Fischer said they have new technology they can use to help with search, such as drones to look overhead into fields, and they also have a mounted search team that’s a group of volunteers horseback that will go out into the fields on horseback.

MORE: Apprentice program aims to fill health care worker shortage

The sheriff's office in Miami and Clark counties are among law enforcement agencies that are a part of Project Lifesaver, which is an electronic tracking system to track people who have physical or developmental conditions which could contribute to their wandering from their residences.

Capt. Mike Marion, who is with the Miami Project Lifesaver team, said the deputies in the program also have information they keep of the clients so they can see a picture, diagnosis as well as interests and hobbies so they can talk to about something familiar with the person and gain trust who might otherwise be anxious about law enforcement.

The free program now serves 23 Miami County clients. As required by the contract to participate, all the clients also have a caregiver with them, said Marion.

“Anyone who is going to wander like this, it doesn’t mean that there isn’t somebody by their side all the time. You could be in the kitchen doing dishes and they get up and walk out and you don’t know,” Marion said.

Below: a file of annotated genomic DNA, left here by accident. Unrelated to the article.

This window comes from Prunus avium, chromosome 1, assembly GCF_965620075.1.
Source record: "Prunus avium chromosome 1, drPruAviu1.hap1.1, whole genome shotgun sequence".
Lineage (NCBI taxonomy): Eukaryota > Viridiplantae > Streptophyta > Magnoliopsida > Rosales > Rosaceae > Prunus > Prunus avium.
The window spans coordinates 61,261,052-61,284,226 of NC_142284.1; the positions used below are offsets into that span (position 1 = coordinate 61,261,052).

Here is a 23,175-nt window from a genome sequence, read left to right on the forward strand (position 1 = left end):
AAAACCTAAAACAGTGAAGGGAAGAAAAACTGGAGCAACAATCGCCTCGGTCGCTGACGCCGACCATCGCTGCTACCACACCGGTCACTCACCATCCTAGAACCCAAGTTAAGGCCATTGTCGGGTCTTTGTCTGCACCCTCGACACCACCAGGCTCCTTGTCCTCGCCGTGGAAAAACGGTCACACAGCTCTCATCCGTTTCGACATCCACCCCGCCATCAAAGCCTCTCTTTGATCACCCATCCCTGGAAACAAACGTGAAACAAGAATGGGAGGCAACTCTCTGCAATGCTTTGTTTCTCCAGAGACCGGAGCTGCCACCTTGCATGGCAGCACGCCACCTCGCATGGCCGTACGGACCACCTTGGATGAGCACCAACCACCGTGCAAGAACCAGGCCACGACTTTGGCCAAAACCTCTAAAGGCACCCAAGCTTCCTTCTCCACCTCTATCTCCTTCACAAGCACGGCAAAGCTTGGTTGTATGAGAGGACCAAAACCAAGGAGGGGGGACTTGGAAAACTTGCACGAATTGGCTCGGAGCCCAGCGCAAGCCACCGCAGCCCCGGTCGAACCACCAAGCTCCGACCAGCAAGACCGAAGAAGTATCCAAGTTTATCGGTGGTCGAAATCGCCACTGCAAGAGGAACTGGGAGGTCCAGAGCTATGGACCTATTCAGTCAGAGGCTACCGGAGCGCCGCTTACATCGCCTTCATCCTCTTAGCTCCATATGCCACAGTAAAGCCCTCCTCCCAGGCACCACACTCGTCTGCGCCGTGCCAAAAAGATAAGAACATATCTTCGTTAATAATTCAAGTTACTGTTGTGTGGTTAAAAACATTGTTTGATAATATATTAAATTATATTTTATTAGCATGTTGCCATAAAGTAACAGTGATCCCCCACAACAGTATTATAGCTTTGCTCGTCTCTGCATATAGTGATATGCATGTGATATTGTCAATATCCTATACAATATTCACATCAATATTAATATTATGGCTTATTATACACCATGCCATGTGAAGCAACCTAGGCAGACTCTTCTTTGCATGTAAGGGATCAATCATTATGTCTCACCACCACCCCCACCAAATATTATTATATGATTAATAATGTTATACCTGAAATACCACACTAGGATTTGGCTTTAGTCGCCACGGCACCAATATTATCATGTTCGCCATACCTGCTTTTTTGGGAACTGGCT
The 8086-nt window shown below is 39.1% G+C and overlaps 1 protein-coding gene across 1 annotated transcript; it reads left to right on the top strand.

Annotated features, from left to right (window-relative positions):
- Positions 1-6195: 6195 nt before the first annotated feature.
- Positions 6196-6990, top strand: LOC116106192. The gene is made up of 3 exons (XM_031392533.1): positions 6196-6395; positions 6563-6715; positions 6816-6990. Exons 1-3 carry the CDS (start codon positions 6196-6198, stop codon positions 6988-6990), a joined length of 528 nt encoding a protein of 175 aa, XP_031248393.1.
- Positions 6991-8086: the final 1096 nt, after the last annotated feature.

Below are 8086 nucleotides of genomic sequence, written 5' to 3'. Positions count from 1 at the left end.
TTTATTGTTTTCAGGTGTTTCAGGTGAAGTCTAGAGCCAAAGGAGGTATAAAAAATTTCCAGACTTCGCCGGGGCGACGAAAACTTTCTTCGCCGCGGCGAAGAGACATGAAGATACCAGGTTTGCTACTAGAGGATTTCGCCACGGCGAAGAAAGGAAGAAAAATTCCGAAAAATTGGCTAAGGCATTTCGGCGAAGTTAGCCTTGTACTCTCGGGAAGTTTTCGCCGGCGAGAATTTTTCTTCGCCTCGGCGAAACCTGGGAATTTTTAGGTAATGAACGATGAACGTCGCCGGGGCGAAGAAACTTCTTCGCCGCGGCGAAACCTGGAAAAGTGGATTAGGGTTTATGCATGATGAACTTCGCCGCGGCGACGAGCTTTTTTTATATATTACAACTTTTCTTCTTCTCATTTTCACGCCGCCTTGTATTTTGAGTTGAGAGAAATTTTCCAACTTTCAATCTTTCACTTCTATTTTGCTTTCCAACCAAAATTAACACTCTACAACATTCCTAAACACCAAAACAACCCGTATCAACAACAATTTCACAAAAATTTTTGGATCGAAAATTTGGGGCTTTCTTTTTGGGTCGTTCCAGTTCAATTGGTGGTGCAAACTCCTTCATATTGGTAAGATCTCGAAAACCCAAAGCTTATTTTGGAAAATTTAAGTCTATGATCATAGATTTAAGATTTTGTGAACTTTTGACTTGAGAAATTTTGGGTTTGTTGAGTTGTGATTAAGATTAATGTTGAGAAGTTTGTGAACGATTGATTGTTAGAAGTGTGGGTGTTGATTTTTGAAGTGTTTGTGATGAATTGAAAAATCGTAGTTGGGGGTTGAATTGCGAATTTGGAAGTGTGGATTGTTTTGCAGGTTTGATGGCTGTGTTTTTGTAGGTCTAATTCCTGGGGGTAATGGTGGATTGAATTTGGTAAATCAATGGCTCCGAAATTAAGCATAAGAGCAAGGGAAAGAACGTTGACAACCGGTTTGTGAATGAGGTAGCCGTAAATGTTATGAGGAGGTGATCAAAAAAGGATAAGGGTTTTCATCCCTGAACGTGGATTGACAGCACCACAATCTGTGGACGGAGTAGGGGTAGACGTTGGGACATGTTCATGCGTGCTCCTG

Who is at risk of wandering?

Anyone who has memory problems and is able to walk is at risk for wandering. Even in the early stages of dementia, a person can become disoriented or confused for a period of time. It’s important to plan ahead for this type of situation. Be on the lookout for the following warning signs:

• Returns from a regular walk or drive later than usual

• Forgets how to get to familiar places.

• Talks about fulfilling former obligations, such as going to work

• Tries or wants to “go home,” even when at home

• Is restless, paces or makes repetitive movements

• Has difficulty locating familiar places like the bathroom, bedroom or dining room

• Asks the whereabouts of past friends and family

• Acts as if doing a hobby or chore, but nothing gets done (e.g., moves around pots and dirt without actually planting anything)

• Acts nervous or anxious in crowded areas, such as shopping malls or restaurants.

Source: Alzheimer’s Association

About the Author